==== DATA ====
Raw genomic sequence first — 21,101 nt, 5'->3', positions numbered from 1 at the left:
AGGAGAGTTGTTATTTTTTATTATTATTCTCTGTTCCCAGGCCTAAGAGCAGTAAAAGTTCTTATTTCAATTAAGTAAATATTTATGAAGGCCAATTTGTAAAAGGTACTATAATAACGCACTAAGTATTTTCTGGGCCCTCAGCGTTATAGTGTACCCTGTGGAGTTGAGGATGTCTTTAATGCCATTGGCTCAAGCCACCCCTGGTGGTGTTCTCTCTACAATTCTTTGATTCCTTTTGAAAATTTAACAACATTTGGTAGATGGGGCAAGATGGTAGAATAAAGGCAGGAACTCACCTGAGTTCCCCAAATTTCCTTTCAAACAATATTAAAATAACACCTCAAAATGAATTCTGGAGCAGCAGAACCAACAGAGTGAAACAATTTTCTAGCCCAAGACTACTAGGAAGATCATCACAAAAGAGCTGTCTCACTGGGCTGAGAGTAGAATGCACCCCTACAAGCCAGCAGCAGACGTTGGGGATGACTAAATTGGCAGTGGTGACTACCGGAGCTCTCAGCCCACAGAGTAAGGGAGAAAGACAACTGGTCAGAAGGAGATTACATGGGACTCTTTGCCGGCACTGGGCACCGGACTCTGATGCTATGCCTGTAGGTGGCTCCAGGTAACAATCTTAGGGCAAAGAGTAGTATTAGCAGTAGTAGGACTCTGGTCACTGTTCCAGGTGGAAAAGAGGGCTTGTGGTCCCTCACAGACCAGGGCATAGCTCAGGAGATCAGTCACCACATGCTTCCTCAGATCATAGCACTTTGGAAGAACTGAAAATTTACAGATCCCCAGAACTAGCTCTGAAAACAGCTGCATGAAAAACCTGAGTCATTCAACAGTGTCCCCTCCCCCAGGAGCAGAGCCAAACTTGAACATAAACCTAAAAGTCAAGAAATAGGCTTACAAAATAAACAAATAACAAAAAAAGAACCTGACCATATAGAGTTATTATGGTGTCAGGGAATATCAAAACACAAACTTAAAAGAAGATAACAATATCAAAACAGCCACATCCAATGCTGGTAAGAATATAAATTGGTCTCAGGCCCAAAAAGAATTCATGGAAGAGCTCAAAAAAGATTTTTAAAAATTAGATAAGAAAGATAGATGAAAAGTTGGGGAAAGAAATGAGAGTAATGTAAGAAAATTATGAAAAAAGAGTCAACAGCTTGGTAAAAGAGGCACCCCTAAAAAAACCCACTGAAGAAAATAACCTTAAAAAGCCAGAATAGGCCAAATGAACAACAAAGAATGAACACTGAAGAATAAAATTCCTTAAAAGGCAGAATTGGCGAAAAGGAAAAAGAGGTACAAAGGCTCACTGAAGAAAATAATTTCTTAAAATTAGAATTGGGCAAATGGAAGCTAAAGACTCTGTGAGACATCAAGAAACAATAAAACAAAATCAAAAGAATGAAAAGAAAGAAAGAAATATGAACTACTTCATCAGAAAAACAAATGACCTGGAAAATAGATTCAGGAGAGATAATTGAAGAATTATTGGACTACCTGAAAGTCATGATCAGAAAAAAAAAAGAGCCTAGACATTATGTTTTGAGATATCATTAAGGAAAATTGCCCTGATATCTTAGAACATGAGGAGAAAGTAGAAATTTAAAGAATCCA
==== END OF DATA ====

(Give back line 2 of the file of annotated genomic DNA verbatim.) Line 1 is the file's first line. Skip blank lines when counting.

AGGAGAGTTGTTATTTTTTATTATTATTCTCTGTTCCCAGGCCTAAGAGCAGTAAAAGTTCTTATTTCAATTAAGTAAATATTTATGAAGGCCAATTTGTAAAAGGTACTATAATAACGCACTAAGTATTTTCTGGGCCCTCAGCGTTATAGTGTACCCTGTGGAGTTGAGGATGTCTTTAATGCCATTGGCTCAAGCCACCCCTGGTGGTGTTCTCTCTACAATTCTTTGATTCCTTTTGAAAATTTAACAACATTTGGTAGATGGGGCAAGATGGTAGAATAAAGGCAGGAACTCACCTGAGTTCCCCAAATTTCCTTTCAAACAATATTAAAATAACACCTCAAAATGAATTCTGGAGCAGCAGAACCAACAGAGTGAAACAATTTTCTAGCCCAAGACTACTAGGAAGATCATCACAAAAGAGCTGTCTCACTGGGCTGAGAGTAGAATGCACCCCTACAAGCCAGCAGCAGACGTTGGGGATGACTAAATTGGCAGTGGTGACTACCGGAGCTCTCAGCCCACAGAGTAAGGGAGAAAGACAACTGGTCAGAAGGAGATTACATGGGACTCTTTGCCGGCACTGGGCACCGGACTCTGATGCTATGCCTGTAGGTGGCTCCAGGTAACAATCTTAGGGCAAAGAGTAGTATTAGCAGTAGTAGGACTCTGGTCACTGTTCCAGGTGGAAAAGAGGGCTTGTGGTCCCTCACAGACCAGGGCATAGCTCAGGAGATCAGTCACCACATGCTTCCTCAGATCATAGCACTTTGGAAGAACTGAAAATTTACAGATCCCCAGAACTAGCTCTGAAAACAGCTGCATGAAAAACCTGAGTCATTCAACAGTGTCCCCTCCCCCAGGAGCAGAGCCAAACTTGAACATAAACCTAAAAGTCAAGAAATAGGCTTACAAAATAAACAAATAACAAAAAAAGAACCTGACCATATAGAGTTATTATGGTGTCAGGGAATATCAAAACACAAACTTAAAAGAAGATAACAATATCAAAACAGCCACATCCAATGCTGGTAAGAATATAAATTGGTCTCAGGCCCAAAAAGAATTCATGGAAGAGCTCAAAAAAGATTTTTAAAAATTAGATAAGAAAGATAGATGAAAAGTTGGGGAAAGAAATGAGAGTAATGTAAGAAAATTATGAAAAAAGAGTCAACAGCTTGGTAAAAGAGGCACCCCTAAAAAAACCCACTGAAGAAAATAACCTTAAAAAGCCAGAATAGGCCAAATGAACAACAAAGAATGAACACTGAAGAATAAAATTCCTTAAAAGGCAGAATTGGCGAAAAGGAAAAAGAGGTACAAAGGCTCACTGAAGAAAATAATTTCTTAAAATTAGAATTGGGCAAATGGAAGCTAAAGACTCTGTGAGACATCAAGAAACAATAAAACAAAATCAAAAGAATGAAAAGAAAGAAAGAAATATGAACTACTTCATCAGAAAAACAAATGACCTGGAAAATAGATTCAGGAGAGATAATTGAAGAATTATTGGACTACCTGAAAGTCATGATCAGAAAAAAAAAAGAGCCTAGACATTATGTTTTGAGATATCATTAAGGAAAATTGCCCTGATATCTTAGAACATGAGGAGAAAGTAGAAATTTAAAGAATCCA